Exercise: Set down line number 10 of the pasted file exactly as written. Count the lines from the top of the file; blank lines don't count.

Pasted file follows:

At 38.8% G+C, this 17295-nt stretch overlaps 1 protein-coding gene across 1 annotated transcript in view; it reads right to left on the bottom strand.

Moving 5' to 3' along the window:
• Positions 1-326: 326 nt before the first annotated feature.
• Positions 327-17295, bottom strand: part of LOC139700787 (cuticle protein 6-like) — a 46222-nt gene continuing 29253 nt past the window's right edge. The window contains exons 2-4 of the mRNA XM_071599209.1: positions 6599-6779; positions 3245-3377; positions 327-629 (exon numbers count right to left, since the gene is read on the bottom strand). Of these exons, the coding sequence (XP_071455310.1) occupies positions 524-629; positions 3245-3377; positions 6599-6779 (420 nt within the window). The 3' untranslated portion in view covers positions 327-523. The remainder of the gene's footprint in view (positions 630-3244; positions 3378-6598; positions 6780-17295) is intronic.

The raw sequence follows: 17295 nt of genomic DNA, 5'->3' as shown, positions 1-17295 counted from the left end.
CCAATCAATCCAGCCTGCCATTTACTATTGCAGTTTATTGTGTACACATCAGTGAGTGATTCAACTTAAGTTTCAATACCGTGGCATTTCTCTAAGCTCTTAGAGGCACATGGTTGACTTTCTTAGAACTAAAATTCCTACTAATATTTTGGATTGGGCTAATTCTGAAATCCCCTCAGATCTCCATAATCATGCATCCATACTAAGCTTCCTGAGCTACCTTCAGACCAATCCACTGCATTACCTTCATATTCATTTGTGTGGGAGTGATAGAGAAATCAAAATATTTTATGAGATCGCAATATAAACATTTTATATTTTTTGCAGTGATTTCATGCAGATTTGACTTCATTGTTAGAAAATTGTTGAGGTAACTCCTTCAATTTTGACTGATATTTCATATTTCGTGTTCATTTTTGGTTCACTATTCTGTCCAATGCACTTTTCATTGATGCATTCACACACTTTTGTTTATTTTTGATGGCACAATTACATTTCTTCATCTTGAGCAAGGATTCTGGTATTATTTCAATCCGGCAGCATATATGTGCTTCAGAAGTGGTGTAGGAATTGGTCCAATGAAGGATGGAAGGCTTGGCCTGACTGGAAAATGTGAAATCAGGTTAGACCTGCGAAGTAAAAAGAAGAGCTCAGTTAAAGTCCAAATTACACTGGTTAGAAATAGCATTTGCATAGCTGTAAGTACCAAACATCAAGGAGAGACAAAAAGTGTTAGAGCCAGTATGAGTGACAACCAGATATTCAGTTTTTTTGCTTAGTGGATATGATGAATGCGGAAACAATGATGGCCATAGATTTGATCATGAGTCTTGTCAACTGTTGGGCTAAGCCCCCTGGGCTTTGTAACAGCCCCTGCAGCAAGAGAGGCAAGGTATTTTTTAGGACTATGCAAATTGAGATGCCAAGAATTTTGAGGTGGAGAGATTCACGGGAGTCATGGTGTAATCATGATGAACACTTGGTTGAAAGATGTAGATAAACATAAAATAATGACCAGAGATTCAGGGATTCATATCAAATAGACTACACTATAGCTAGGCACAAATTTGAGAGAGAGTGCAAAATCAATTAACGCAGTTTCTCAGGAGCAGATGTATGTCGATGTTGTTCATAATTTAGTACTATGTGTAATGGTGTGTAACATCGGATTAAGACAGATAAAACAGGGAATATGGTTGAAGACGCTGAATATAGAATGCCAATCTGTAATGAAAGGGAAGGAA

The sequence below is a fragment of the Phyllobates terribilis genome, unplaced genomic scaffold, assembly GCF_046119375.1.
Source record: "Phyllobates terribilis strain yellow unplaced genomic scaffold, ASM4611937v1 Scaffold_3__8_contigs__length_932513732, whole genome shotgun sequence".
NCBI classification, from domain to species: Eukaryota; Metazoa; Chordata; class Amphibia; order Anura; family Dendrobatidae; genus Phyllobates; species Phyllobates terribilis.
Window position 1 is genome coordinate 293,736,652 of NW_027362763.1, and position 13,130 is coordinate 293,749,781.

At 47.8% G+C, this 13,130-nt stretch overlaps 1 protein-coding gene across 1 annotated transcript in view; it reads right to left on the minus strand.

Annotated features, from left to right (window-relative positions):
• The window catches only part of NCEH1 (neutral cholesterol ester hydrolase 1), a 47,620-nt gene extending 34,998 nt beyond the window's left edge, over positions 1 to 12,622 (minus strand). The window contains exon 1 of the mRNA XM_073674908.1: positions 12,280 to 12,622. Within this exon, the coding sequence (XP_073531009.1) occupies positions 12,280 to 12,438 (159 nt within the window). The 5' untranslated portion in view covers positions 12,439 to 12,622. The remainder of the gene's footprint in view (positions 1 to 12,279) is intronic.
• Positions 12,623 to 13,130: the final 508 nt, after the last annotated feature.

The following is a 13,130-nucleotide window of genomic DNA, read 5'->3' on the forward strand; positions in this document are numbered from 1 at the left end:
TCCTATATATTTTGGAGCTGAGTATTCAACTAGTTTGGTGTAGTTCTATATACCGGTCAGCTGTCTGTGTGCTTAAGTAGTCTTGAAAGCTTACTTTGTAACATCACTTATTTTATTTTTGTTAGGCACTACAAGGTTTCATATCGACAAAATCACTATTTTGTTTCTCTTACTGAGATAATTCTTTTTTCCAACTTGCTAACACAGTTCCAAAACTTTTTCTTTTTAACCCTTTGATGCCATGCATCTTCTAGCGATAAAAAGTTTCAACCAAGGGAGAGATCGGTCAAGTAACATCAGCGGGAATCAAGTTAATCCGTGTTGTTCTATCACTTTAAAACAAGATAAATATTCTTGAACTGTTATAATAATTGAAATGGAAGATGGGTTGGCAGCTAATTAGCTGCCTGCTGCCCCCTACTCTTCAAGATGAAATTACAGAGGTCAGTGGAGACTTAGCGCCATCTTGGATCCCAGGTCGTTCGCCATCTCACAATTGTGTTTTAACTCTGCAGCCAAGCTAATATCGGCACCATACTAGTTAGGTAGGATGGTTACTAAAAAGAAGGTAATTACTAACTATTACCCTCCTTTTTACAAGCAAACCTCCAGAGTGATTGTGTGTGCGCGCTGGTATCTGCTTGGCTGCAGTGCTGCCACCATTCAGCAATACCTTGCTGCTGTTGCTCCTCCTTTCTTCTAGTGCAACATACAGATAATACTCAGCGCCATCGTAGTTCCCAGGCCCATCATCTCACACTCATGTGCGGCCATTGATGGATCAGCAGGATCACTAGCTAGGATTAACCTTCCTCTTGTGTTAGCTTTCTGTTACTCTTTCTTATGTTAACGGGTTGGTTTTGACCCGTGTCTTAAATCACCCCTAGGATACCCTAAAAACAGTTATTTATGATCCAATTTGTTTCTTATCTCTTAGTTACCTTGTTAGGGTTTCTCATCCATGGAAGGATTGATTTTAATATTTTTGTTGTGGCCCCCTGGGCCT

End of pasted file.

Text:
Window position 1 is genome coordinate 293,736,652 of NW_027362763.1, and position 13,130 is coordinate 293,749,781.